When I thought about the young people that witnessed George Floyd’s death, I’ve reflected on some of my experiences, which I’ve had several very negative experiences with police directly. I also have four sons and a daughter and so the collection of stories that we have in our family, when I start taking them off just makes me ill, and then there’s a piece of me that’s just very thankful that we all made it through. When I think about Darnella Frazier and her nine year old cousin, and the young people that witnessed George Floyd’s murder, either right there on Chicago Avenue, or the many that have witnessed it on that video, I have often thought how is this shaping their future, and what responsibility do we have to interrupt and to support them in turning that hopefully into activism? 

Jelani Cobb  05:53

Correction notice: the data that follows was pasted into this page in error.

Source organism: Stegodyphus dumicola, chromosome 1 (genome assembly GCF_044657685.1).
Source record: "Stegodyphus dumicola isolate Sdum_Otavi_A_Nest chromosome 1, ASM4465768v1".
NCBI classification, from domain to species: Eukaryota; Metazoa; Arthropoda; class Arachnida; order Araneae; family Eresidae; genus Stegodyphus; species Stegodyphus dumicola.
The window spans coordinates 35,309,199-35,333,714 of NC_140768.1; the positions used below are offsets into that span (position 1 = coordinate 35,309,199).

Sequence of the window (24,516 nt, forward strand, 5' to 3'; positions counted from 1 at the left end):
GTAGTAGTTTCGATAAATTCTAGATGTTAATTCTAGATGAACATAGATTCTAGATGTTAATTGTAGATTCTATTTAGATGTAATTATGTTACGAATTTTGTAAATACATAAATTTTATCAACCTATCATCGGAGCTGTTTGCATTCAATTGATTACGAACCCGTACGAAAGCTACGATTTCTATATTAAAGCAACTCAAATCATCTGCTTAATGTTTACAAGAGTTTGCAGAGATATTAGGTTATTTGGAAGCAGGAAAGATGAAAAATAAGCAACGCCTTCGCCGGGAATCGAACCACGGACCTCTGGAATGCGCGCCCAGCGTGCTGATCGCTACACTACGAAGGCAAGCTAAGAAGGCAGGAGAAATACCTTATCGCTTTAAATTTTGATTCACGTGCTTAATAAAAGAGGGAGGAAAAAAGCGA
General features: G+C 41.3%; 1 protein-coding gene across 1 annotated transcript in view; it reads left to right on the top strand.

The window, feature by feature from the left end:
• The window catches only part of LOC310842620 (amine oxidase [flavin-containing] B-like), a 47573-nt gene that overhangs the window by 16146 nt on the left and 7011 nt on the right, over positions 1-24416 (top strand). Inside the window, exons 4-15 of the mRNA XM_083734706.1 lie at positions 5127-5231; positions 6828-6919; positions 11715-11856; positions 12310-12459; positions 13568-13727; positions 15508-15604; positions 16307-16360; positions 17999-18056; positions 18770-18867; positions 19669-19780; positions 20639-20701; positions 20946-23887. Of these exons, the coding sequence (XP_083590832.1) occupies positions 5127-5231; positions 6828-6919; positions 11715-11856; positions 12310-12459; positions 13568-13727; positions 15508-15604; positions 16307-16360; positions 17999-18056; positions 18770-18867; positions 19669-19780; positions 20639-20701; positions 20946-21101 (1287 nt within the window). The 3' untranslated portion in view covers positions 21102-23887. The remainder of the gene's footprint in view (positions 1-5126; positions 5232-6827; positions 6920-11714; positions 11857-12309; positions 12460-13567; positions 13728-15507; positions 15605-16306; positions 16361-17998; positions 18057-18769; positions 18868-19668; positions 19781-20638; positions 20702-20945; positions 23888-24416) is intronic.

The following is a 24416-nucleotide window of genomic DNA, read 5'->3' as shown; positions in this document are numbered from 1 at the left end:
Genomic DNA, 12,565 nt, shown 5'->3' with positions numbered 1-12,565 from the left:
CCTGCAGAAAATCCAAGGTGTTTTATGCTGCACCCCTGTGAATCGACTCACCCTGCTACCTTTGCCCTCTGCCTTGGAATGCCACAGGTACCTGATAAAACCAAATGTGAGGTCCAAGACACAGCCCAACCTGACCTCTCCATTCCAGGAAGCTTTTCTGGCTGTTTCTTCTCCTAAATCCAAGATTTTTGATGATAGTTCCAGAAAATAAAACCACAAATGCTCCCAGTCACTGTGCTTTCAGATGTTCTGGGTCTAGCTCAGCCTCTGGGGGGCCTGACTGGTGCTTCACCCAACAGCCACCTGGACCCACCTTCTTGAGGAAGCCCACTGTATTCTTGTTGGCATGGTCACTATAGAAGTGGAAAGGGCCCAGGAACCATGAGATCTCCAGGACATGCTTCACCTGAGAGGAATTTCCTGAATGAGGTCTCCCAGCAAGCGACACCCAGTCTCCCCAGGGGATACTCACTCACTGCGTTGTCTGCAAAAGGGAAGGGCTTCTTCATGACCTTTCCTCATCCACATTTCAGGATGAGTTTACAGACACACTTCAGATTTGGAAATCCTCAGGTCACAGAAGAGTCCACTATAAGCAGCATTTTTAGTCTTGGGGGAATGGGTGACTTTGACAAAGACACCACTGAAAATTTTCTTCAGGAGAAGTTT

Yeah. I feel conflicted about that, because on the one hand, we saw, you know, what, George Floyd’s death did, you know it changed the entire conversation, and, you know, that terrible thing, you know, if his daughter saying, you know, that her father would change the world, he did, but in a way that nobody ever would want to change the world, you know, and the video, and you know, I teach Journalism and Journalism Ethics, and so the video is problematic to me, even though  it’s easy availability, has had this galvanizing effect on these activist movements. It’s created a generation of activists, it’s going to be a shorthand, we don’t even know what the implications of this video will be, because one of the things that I did, you know, when my various interviews, you know, that I’ve done and this the historical stuff, is just how many of the prominent people of the boomer generation was shaped by the picture of Emmett Till, you know, where Muhammad Ali, you know, talking about seeing it as a child and being shaken by it, Angela Davis talked about it. You are going to go through this whole litany of people, that generation, who will all, even to this day, you know, when I was talking with Lonnie Bunch, who’s the director of the Smithsonian, he talked about when he saw the Emmett Till image, and they all were shaped by that in ways that drove them to address the circumstances that lead to Emmett Till being killed, and I think that hundreds or thousands of young people are going to do that as a result of seeing George Floyd’s death, and at the same time there’s this principle in photography and photojournalism that we are most comfortable showing the suffering of people who are least connected to us, and so if Derek Chauvin had kept his knee on the throat of 125, pound blonde, white woman until she died, we never would have seen that video. You know, we, or if it did, it would have been blurred, or they would have taken steps to preserve the dignity and humanity of that person, but it’s like in Vietnam, the famous Vietnamese famous picture of the Vietnamese young man being shot in the head, and you can see the bullet kind of coming out of the other side of his head, we would never have shown that video, if it were, never shown that image rather if it had been a Vietnamese soldier shooting an American in the head like that, a white American in the head, and so even as a video of George Floyd’s death, ignited this whole movement, the mere fact that we saw the video confirmed that he was somebody whose humanity had been in question in the first place.